I has been over a year since I’ve told any tales about our kite flying. There are various reasons – the pandemic kept us closer to home, the weather didn’t cooperate, had other things to keep me occupied and I was just too lazy to sit done and write. So I’m going to try and pick it up again. Especially as the kiting activities have started up after over a year of cancellations.
Now where to start…
I will start with one of the more exciting things. At least, more exciting to me. I have added some kites to my collections of White Bird dragon kites. A kite club in another state was having their annual fund raising kite auction. There were a number of White Bird kites up for auction as the club had been gifted with a departed kite flyer’s collection. A friend of mine agreed to be my proxy at the auction. After much time on the computer, I became the proud owner of four White Bird dragons.
When the box arrived, my living room became overrun with nylon. All were signed and dated. The Harlequin is a 150 foot dragon from 1994. The Rainbow is a 150 foot dragon from 1995. The Sun King is a 55 foot dragon dated 1988. And the Cloud Dragon is a 55 foot dragon dated 2001. After a few weeks, I did have a day with enough wind to gt them in the air. And some day I hope to be able to fly all four of my 150′ dragons at once. My ultimate dream is to fly all my White Bird dragons at the same time. But looking through my kite bag, I do not have enough lines or sand bags to accomplish that feat. It’s an embarrassment of riches.
That’s all for now. I hope to be able to do more catching up in the next few days and have more kiting adventures to write about.
Lately our days have been filled with helping friends at the local kite shop. Last week we took an afternoon off to fly some kites and rest. We gathered up all our rokkaku kites and were going to have a theme fly. The wind was in the low teens and the temperature was warm but not too hot. Perfect.
We got two vintage rokkakus up and anchored and were putting together a third when a squall blow up off the ocean. Got the kite we were working on back in the bag so it wouldn’t get too wet and only then realized how high the wind had picked up, upwards of twenty-five to thirty miles per hour. What made us aware of the wind was our two sand anchors whizzing by our heads. The rokkakus took off in the high winds and lifted the anchors off the ground. There was a mad dash to grab kite lines and spools and keep the kites from going completely out of sight. Needless to say, there were some nasty line burns and cuts on our hands.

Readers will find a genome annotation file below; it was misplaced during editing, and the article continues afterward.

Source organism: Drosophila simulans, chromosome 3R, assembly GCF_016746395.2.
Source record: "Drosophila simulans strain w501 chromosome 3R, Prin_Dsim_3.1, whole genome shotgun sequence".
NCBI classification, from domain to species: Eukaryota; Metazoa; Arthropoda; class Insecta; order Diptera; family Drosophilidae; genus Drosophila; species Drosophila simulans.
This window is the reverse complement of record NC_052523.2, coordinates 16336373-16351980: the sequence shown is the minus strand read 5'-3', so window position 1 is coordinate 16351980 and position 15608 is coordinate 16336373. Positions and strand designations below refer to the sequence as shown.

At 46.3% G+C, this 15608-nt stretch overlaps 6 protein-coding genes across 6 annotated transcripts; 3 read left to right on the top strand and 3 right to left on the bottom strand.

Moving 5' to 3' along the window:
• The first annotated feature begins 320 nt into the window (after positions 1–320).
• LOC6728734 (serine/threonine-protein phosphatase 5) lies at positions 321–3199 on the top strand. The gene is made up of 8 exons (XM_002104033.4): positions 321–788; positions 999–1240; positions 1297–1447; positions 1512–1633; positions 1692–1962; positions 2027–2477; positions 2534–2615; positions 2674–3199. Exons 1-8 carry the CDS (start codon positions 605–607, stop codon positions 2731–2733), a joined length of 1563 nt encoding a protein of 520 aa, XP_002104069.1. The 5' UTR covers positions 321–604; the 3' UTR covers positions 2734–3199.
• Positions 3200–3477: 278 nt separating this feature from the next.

One kite ran into the side of the condominium, lost its lift and slid to the ground. So far, so good. It wasn’t going anywhere. The other was going to be our problem child. It lifted the anchor close to twenty feet in the air and way above the dunes. Then the anchor caught in a tree beside a neighboring beach house. Yes, you read right. The anchor caught in the tree. The kite was flying high above the house and out of reach.
Luckily, the resident of the beach house were there and were able to help get the anchor out of the tree. We tied the kite to a pole and released the anchor. Then neighbor brought the anchor to the back to the beach where we re-anchored the kite and walked it down. These neighbors really went beyond norm in helping retrieve the kite and I’m sure they will be talking about it for a long time to come.
Needless to say, we were done flying kites that afternoon. Maybe soon we will get the chance to fly the rokkakus again.
The weekly community kite fly was another matter. There was no wind that day. Not to mention it was hot. Tried to fly two different low wind kites; the Laima and the Skate. Both needed constant supervision to remain in the air. It just wasn’t worth the effort and the kite fly was cut short.